Wednesday, 12 March 2008

Greenwash Budget

My prediction of the headline description in tomorrow's press.

The Chancellor spent the first 30 minutes of his speech covering up the cracks in the economy. I don't have the benefit of the Red Book in front of me, but I had the distinct impression that Darling was careful in his use of start and end dates in presenting his rosy view of UK performance under Labour, and in the careful selection of actual and inflation-adjusted cash figures.

Even the "green" announcements, which Darling no doubt hopes will attract most attention, consisted mainly of more targets (with no action to back them up). There will be no tax on plastic bags (which the Republic of Ireland has had for years), merely the threat of one if the supermarkets don't put a satisfactory spin on their voluntary schemes.

Some good strikes by David Cameron, but he was shooting into an open goal. (There, a trite metaphor to match the ones he delivered today, no doubt prepared in advance.)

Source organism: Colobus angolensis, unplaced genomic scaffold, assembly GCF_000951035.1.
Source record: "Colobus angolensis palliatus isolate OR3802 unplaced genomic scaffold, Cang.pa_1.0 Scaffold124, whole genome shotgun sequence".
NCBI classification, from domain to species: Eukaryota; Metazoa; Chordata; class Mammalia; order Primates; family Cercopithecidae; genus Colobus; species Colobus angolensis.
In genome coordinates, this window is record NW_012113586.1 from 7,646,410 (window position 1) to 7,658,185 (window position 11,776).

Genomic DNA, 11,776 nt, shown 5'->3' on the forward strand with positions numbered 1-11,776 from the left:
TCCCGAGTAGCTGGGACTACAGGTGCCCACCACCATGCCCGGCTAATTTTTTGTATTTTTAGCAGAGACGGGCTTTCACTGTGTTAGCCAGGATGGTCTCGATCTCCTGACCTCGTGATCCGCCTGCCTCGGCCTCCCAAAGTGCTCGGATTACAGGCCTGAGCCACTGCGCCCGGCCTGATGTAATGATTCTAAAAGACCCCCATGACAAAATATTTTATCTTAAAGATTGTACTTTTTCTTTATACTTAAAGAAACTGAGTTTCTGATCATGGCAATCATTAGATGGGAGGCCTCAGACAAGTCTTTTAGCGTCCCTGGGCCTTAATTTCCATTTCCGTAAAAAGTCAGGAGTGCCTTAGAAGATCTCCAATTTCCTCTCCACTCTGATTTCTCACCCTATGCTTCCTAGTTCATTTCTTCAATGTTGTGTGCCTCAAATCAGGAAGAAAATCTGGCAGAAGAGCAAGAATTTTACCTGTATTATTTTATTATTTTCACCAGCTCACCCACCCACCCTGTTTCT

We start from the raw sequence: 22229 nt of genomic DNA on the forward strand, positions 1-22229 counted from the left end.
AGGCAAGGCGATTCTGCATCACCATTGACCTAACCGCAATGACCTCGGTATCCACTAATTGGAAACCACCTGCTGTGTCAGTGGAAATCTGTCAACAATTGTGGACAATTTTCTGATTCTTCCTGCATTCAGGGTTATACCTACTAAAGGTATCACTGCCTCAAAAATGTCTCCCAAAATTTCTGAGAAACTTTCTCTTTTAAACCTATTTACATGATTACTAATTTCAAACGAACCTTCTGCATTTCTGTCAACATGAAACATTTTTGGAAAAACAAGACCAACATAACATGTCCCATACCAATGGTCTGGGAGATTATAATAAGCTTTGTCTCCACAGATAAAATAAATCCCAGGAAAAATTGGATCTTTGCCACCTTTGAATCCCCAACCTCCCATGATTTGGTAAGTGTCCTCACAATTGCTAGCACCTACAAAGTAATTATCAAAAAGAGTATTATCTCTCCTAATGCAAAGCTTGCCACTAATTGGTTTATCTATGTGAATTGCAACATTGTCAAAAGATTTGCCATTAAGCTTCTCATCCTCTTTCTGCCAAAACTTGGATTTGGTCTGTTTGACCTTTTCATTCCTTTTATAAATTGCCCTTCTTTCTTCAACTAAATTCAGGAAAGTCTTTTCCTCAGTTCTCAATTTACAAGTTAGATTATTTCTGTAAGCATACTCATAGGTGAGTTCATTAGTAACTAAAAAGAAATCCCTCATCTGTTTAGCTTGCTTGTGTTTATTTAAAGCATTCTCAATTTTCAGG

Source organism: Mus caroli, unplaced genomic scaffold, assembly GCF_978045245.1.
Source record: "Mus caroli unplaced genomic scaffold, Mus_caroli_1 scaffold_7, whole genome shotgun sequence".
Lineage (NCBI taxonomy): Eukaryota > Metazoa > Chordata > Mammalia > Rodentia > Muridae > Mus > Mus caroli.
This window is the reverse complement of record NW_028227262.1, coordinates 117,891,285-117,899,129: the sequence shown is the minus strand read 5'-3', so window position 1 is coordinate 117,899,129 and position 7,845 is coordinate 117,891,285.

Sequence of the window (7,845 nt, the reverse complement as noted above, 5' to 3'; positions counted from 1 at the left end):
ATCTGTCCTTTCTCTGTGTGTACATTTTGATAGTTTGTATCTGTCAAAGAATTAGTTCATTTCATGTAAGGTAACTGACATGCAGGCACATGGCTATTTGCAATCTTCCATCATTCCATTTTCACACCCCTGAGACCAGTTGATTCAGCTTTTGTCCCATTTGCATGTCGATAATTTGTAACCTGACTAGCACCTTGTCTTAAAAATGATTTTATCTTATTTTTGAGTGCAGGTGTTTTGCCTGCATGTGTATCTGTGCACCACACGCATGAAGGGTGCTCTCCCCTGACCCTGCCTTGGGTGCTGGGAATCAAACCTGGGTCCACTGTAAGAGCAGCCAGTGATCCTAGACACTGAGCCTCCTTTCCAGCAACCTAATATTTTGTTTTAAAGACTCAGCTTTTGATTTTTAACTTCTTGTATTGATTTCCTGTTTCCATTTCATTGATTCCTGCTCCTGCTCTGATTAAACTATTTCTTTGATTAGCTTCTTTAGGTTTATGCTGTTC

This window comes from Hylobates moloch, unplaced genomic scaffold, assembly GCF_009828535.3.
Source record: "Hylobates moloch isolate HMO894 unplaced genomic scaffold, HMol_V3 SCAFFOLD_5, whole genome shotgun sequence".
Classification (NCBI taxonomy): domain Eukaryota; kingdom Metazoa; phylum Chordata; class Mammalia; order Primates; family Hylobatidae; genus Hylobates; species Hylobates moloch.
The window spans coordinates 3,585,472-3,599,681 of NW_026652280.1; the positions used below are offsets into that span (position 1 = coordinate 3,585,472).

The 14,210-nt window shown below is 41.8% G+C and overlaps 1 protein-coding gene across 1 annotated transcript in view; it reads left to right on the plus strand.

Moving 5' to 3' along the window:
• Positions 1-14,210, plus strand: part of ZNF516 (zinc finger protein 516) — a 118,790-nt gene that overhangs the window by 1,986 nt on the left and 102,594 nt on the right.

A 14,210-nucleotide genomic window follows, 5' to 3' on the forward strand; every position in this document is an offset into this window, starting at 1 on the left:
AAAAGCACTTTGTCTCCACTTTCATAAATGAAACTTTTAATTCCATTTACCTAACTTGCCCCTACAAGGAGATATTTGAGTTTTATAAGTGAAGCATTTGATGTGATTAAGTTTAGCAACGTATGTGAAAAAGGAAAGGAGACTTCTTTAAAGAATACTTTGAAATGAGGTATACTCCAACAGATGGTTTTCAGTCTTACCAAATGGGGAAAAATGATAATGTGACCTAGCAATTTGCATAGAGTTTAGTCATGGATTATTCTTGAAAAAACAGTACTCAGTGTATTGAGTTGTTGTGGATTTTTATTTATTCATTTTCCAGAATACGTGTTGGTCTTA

Nick Clegg's response was more low-key, but concentrated on the real impact of the budget on actual people, especially those on low incomes. (I have a particular gripe about the overdue, and inadequate, increase in the winter fuel allowance.)

The two budget responses were complementary, almost as if the two opposition leaders' research teams had conspired beforehand. ;-)

There were some notable omissions from Darling's overview; what will be the impact on future spending of the national identity database? of military activity in Iraq and Afghanistan?

More importantly for us in Wales, and for the Scots, there was no acknowledgement that the devolved budget settlement, the Barnett formula, is bust and needs to be replaced.

[Later] The increases in alcohol duty were clearly signalled when the PR attack on binge drinking was launched earlier this year. The fact that Darling hasn't targeted the most offending drinks, or shown any sign of curbing the supermarkets, through whom he derives the bulk of excise duty on booze, shows that this was purely a tax-raising measure.

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